Japan Trip, Exploring the Temples of Kyoto

Originally my friend and I had planned to take it easy this day and visit different temples by bike. But we messed up the date of our concert so it turned out it was taking place on this day. This meant that we had to go to Osaka in the afternoon and visit all the places we wanted before then. The route we planned out was to start at Ginkakuji (Silver Pavilion) and go through the Philosophers' Walk and Nanzen-ji to end at Kiyomizu-dera.We rented some bicycles in a shop a few streets away from our hotel. On our way to Ginkakuji we had to go uphill first. As Dutch people we are very used to use the bike and felt in our element, because what they say about Dutch people is true; we ride the bike a lot and there are bicycles everywhere. The only problem was the (seeming) lack of rules for bicyclers in Japan and lack of bicycle paths. Most of the time we just rode on the pavement and sometimes on the road. There were a few bicycles paths though. Another problem for us was the humidity and heat, but that was a factor during our whole trip.

So from the bike shop we started cycling towards the Kamo river and made our  way to the North alongside the river which was really relaxing. For some reason walking or biking alongside rivers or the seaside equals vacation in my head so I finally had a feeling of being on vacation at that moment. The rest of the trip was vacation too of course, but sometimes it didn't feel that way with our full schedules and being in the big cities most of the time. I grew up in a small city at the seaside and always went to the beach in the summer and even on vacations abroad with family we would usually go to the beach or a lake and just relax. So that's what vacation is like for me, being near the water. Big cities will never really make me feel that way. But that doesn't mean that I don't enjoy my trips to big cities or places far away from the sea. On the contrary. It is so different from what I'm used to that I almost want to see and do too much in a short amount of time and usually wear myself out, thus not getting the feeling of a 'vacation' but more of an 'exploration'.

There were a lot of people strolling along the river and some other bicyclers too. Some people were fishing and others just sitting and enjoying the view.
Next time that I visit Kyoto I will definitely rent a bicycle again to ride along the Kamo river again and take more time for it. And maybe prepare a picknick too!
After a while we left the river behind to make our way up the hills towards the Silver Pavilion.
We had to search our way through a residential area but we found the pavilion pretty quickly. The entrance tickets for the Silver Pavilion are gorgeous by the way; it is a big piece of paper with gorgeous calligraphy and red stamps.

The pavilion itself is a nice piece of architecture. Sadly it is not covered in silver like the name suggests. Because of delays of the construction during the Onin War it just never happened. But the most impressive part of the pavilion is definitely the garden. When you enter there is a small stroke of  rock/sand zen garden, the rest of the garden is covered with lush green trees and flowers. I think it is the most beautiful Japanese garden we encountered during the trip. I can tell all about it, but I think the pictures will speak for themselves.

When we finished a little photo shoot of the garden of Ginkakuji we continued our trip on the bicycle in the hills of west Kyoto. The Philosophers' Path is near Ginkakuji and I saw some nice photos of it and read about it in a guidebook or online, I can't really remember. We tried to find it but got lost and decided to just make our way to Nanzen-ji. We then encountered the Philosophers' Walk by chance, but weren't aware of it until after a while. I thought it would be a nice path between trees and a small river, which it was, but the canal, not river, was dry and there was a road next to it where we were riding, so it wasn't as ideal as I had pictured it. And the path itself was closed off. So it isn't really worth going all the way there to see it, I don't know why people actually recommend seeing it except when the cherry blossoms are in bloom.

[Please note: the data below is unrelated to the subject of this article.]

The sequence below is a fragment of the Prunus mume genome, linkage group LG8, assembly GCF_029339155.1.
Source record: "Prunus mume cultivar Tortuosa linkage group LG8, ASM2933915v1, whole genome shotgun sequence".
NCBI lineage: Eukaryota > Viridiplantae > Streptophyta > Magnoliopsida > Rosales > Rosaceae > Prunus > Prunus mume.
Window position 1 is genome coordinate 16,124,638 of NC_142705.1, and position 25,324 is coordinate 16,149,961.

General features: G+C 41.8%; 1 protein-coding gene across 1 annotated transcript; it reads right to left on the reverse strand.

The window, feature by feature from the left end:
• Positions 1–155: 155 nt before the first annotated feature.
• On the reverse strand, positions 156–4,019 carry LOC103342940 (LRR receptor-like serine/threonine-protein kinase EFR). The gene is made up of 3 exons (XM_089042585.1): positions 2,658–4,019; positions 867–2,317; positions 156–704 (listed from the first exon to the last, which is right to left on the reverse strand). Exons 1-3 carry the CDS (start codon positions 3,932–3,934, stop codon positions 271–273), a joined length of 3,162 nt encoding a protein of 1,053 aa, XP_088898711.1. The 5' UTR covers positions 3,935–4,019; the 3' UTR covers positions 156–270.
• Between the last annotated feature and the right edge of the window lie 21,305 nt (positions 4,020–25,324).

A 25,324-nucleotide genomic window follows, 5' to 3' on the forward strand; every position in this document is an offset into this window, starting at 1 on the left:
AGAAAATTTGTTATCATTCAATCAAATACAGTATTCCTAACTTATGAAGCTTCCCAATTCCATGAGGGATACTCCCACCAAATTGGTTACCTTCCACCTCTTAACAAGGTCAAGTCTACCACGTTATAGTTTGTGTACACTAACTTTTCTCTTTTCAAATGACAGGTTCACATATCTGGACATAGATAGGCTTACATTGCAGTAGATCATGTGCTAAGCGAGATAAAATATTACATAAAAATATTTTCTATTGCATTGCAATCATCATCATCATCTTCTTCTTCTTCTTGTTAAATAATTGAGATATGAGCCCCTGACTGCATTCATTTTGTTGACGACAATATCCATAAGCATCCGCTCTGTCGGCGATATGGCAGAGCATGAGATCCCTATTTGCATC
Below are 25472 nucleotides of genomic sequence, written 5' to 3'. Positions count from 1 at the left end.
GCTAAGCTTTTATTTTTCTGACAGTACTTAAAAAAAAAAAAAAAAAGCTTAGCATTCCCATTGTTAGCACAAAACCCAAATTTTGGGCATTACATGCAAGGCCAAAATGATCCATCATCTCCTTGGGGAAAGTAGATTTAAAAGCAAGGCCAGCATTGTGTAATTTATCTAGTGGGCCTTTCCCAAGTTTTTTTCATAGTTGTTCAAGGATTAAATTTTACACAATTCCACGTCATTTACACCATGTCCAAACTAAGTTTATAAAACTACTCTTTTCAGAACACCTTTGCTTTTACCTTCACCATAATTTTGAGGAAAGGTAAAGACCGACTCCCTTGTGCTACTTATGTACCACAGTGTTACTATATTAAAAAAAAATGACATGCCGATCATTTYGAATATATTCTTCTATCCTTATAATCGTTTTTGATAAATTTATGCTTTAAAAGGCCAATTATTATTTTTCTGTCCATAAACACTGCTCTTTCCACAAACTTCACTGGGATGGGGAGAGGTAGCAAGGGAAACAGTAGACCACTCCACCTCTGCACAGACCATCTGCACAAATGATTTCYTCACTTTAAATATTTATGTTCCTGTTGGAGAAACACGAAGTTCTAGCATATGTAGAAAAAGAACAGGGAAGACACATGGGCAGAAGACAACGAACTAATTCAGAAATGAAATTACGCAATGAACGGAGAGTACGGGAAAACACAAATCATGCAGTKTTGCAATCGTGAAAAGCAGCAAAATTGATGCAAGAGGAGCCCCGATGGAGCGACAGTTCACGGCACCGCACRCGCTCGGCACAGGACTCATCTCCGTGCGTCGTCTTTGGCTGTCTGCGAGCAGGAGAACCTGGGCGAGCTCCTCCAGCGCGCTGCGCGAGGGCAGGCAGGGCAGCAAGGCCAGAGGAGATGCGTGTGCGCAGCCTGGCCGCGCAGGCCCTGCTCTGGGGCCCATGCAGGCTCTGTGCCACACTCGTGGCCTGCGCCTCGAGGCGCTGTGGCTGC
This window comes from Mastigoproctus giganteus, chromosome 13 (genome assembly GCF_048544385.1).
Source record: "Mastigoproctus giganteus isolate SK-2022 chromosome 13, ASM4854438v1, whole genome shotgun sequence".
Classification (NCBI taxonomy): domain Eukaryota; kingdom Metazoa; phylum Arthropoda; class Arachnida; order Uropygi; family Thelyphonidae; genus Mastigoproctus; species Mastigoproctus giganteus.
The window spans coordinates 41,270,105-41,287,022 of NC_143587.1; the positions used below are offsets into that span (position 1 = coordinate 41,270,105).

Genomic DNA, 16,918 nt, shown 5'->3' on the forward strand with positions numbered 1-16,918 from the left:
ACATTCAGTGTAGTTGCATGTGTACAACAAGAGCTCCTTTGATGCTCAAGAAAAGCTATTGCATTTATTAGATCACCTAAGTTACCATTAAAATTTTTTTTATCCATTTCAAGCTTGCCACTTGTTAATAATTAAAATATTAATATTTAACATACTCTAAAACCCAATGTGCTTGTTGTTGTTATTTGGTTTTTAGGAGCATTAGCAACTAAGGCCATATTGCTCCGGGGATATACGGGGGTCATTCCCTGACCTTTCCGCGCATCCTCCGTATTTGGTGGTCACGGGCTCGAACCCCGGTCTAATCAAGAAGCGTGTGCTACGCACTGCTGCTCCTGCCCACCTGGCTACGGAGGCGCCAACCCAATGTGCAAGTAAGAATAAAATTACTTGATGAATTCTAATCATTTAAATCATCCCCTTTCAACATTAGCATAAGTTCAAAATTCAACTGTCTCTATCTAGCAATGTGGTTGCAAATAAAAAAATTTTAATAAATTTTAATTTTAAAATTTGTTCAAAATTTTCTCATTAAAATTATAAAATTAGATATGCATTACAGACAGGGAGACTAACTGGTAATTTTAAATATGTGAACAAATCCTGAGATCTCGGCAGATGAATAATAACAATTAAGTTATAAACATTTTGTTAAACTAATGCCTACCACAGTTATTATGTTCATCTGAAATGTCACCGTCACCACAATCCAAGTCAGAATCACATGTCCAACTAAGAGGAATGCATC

Nanzen-ji took a bit of searching before we could find it. It is in a big 'park' with other temples (sub temples I guess). It was nice walking around the park and taking photos of the temples, gates and a such. But honestly, we had no idea which one was Nanzen-ji itself. And we didn't have the time nor need to pay to visits the actual temple grounds, so we just stayed in the park for a short while for some photos and then continued to our final destination; Kiyomizu. That was quite far away and Kiyomizu is high up in the hills so we were getting tired by then. After a while we saw a pagode peeping above the roofs of houses on steep hills and figured that had to be Kiyomizu-dera. The streets around Kiyomizu are quaint little streets with traditional shops and houses, but they are very steep and very busy so we walked the last part with our bicycles at hand.

Cute bird decorations on a fence

Kiyomizu is famous for the wooden balcony and the three water streams. Apparently, the veranda is build out of wooden pillars without using a single nail. With the amount of people that stand on the structure every day that amazes me! From the balcony you have a nice view of the lush hills behind the temple. At this time of the year, June, they were bright green. From the other platform you can see Kyoto city far below. You are up quite high here! Making our way down, the temple is built on different nights of the hills, we could some a little bit more of the nature and small statues with red clothes on. They are statues devoted for miss carriages, children who died and abortions. It is a little bit sad, but I think the clothes the statues wear are cute at least. Once your down it is time to drink from the famous water streams. One stands for wisdom, the other for a long life and another for health. You can only chose to two of the three, otherwise you are too greedy. There is usually a long line to be able to drink from the streams, but we were lucky and the line was really short when we arrived. There is no indication of which stream is which and actually you only drink from one of them, at least that was the case for us, but it's the thought that counts. I have to say, the water was delicious and refreshing. Did you know that you can even buy a bottle of Kiyomizu water?